2 pounds (900g) pork spare ribs, cut into 2 chunks
2 pounds (900g) boneless beef chuck, cut into 2 chunks
2 pounds (900g) boneless pork shoulder, cut into 2 chunks
1/4 cup plus 2 tablespoons (89ml) extra-virgin olive oil, divided
1 large yellow or red onion (about 10 ounces; 283g), finely chopped (about 1 1/2 cups)
One 6-ounce (170g) can tomato paste
2 cups (473ml) dry red wine
Two 28-ounce (794g) cans whole peeled tomatoes, preferably D.O.P. San Marzano, pureed in a blender or thoroughly crushed by hand in a large bowl
1 (2- to 3-inch) Parmesan rind (optional)
1 bunch fresh basil, divided
1 pound (454g) mild Italian sausage, in the casings (see note)
8 to 10 servings fresh or dried pasta
Grated Parmigiano-Reggiano cheese, for serving
Adjust oven rack to lower-middle position and preheat oven to 300°F (150°C). Season ribs with salt and pepper. Heat 2 tablespoons (30ml) olive oil in a large Dutch oven over high heat until shimmering. Add ribs and cook without moving until well browned, 8 to 10 minutes. Flip and cook until second side is well browned, 5 to 7 minutes longer. Transfer to a plate and set aside. Repeat with beef chuck and pork shoulder until browned all over and add to plate with pork ribs.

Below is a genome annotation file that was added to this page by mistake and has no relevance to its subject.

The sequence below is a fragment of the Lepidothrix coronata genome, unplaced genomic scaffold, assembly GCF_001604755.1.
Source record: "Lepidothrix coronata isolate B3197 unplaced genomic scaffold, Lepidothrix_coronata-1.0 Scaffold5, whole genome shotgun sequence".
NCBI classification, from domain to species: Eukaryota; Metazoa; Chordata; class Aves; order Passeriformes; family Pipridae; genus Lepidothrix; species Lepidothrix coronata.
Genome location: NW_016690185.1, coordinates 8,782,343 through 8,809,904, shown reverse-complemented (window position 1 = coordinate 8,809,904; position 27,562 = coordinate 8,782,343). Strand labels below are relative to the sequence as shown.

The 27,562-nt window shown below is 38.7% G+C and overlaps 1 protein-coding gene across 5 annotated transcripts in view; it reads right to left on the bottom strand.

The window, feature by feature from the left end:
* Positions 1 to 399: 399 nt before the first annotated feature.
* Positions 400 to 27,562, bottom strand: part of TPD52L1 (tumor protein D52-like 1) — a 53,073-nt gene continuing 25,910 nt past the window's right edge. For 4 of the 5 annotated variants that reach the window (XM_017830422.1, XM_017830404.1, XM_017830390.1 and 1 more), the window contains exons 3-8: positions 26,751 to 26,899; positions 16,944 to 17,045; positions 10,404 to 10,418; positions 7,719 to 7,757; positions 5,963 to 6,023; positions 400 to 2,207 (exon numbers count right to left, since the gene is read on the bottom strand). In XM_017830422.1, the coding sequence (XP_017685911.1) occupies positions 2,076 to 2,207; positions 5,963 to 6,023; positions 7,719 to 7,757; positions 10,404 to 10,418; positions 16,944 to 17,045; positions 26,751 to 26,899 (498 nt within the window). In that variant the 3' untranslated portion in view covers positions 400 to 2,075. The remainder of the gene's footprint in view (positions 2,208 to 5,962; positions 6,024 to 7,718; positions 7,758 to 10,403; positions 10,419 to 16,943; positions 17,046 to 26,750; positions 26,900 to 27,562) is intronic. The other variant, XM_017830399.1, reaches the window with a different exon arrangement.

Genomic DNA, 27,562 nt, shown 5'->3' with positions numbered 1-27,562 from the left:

Add onions to now-empty Dutch oven and cook, scraping up any browned bits, and stirring frequently until lightly browned, about 8 minutes. Add tomato paste, and cook, stirring often, until paste begins to caramelize, about 2 minutes. Add wine and cook until mixture is very thick, about 5 minutes. Add tomatoes, Parmesan rind (if using), and 3/4 of basil. Return ribs, beef chuck, and pork shoulder to pot and bring to a simmer.
Cover with lid slightly ajar and place in the oven (see notes for slow cooker instructions). Cook, stirring occasionally, until the rib bones can be easily pulled from the meat, about 3 hours. Add sausages and continue cooking for 30 minutes. Remove from oven and reduce oven temperature to 200°F (93°C).